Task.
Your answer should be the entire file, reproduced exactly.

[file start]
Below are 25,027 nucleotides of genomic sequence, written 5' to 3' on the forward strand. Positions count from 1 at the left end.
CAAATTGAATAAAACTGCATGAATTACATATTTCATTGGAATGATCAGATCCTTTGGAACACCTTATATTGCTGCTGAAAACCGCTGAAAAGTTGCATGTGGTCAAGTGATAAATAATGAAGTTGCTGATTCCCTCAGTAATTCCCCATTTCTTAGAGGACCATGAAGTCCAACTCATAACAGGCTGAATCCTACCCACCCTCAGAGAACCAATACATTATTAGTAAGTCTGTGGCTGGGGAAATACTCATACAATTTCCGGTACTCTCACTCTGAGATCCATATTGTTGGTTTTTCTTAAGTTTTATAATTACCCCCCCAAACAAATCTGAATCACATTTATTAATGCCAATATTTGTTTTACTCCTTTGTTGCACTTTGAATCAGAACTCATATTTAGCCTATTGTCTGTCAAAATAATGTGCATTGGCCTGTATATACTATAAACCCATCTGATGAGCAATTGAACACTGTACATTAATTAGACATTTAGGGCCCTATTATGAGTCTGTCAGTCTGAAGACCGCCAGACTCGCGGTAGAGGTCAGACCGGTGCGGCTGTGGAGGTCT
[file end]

Below are 25,027 nucleotides of genomic sequence, written 5' to 3' on the forward strand. Positions count from 1 at the left end.
CAAATTGAATAAAACTGCATGAATTACATATTTCATTGGAATGATCAGATCCTTTGGAACACCTTATATTGCTGCTGAAAACCGCTGAAAAGTTGCATGTGGTCAAGTGATAAATAATGAAGTTGCTGATTCCCTCAGTAATTCCCCATTTCTTAGAGGACCATGAAGTCCAACTCATAACAGGCTGAATCCTACCCACCCTCAGAGAACCAATACATTATTAGTAAGTCTGTGGCTGGGGAAATACTCATACAATTTCCGGTACTCTCACTCTGAGATCCATATTGTTGGTTTTTCTTAAGTTTTATAATTACCCCCCCAAACAAATCTGAATCACATTTATTAATGCCAATATTTGTTTTACTCCTTTGTTGCACTTTGAATCAGAACTCATATTTAGCCTATTGTCTGTCAAAATAATGTGCATTGGCCTGTATATACTATAAACCCATCTGATGAGCAATTGAACACTGTACATTAATTAGACATTTAGGGCCCTATTATGAGTCTGTCAGTCTGAAGACCGCCAGACTCGCGGTAGAGGTCAGACCGGTGCGGCTGTGGAGGTCT